Launch Complex 1
An illustration of Rocket Lab's Launch Complex 1, with the new Pad B placed between the existing Pad A (left) and the vehicle integration facility. Credit: Rocket Lab

TITUSVILLE, Fla. — Just days after marking the completion of a new launch site in Virginia, Rocket Lab announced Dec. 18 that it has started work on a second pad at its original launch site in New Zealand.

The company said it recently started construction of Launch Complex (LC) 1 Pad B, a second pad at its site on New Zealand’s Mahia Peninsula where it also has payload processing and vehicle integration facilities. The new pad is scheduled to become operational by late 2020.

In an interview, Rocket Lab Chief Executive Peter Beck said the decision to build the second pad was driven by an anticipated increase in its launch rate. The company carried out six launches of its Electron rocket in 2019 but expects to launch once a month in 2020 and eventually increase to weekly launches.

“The additional pad really gives us the capacity to get down to one launch every week, which is what we’ve always been driving to,” he said. The company current spends about four weeks to recycle the pad between launches, which he said can be shortened to two.

The additional pad also means the company can maintain a steady cadence of launches even while doing maintenance on one of the two pads. “It just gives us a lot of flexibility,” he said. “We can be processing one rocket on one pad while the other pad is being serviced.”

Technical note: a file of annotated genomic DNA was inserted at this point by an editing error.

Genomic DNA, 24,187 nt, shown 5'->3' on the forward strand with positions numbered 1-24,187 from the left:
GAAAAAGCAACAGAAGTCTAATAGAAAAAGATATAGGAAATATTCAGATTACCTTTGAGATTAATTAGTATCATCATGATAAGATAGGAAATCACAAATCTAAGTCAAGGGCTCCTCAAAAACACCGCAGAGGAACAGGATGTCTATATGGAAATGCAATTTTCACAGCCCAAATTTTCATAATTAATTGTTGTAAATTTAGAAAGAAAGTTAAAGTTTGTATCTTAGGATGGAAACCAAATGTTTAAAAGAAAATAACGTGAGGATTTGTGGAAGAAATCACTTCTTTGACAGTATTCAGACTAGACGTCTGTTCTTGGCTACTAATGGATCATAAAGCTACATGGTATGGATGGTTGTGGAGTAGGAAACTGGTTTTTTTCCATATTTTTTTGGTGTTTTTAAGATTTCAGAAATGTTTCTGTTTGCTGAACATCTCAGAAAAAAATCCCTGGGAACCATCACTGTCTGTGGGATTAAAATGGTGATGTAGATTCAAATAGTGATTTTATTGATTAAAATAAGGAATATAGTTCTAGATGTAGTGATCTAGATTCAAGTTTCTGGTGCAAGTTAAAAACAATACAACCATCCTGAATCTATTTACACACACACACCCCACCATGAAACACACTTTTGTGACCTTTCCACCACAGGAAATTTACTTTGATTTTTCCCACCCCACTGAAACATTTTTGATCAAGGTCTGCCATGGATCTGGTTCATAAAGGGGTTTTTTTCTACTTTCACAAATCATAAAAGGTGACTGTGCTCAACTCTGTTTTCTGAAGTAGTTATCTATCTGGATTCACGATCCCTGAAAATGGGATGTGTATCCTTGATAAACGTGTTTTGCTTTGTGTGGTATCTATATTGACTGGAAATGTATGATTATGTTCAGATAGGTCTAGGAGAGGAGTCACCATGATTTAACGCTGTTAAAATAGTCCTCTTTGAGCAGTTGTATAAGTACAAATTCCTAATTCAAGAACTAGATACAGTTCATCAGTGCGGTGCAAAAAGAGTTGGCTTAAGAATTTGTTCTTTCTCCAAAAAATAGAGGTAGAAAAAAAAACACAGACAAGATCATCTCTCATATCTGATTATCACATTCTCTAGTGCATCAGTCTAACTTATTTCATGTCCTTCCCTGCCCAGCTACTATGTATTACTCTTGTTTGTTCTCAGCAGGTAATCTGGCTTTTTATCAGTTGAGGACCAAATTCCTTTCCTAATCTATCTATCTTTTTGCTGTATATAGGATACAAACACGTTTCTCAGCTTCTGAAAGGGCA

It also fits into an emphasis the company has made on responsive launch, which drove the development of Launch Complex 2 on Wallops Island, Virginia, that the company formally opened Dec. 12. “What we’re finding is that customers have late-changing requirements, so it gives us the flexibility, if a customer is going to be late, that we can get the next customer off quickly without cascading effects on the manifest,” he said.

Pad B will be based on the design of the existing pad at LC-1 as well as the new one just completed at LC-2 in Virginia, with minor changes. “We’re rolling in all the improvements from LC-2 into LC-1B,” he said. “They’ll all look the same, but there will be subtle things to make them easier to maintain.”

Beck has previously said building launch pads is one of the hardest things the company has done. “After we finished building Launch Complex 1, Shaun and I sat down and said, ‘Let’s never do that again,’” he said at the LC-2 event Dec. 12, recalling a conversation with Shaun D’Mello, the company’s vice president for launch. “I think most people don’t realize how complex launch pads are.”

“The team that finished building out LC-2 are getting bored, so they need another pad,” Beck joked in the interview. “They’re not fun things to build, but the plan here with LC-1 was always to have multiple pads, so we’re just moving out on our original plan.”

Jeff Foust writes about space policy, commercial space, and related topics for SpaceNews. He earned a Ph.D. in planetary sciences from the Massachusetts Institute of Technology and a bachelor’s degree with honors in geophysics and planetary science...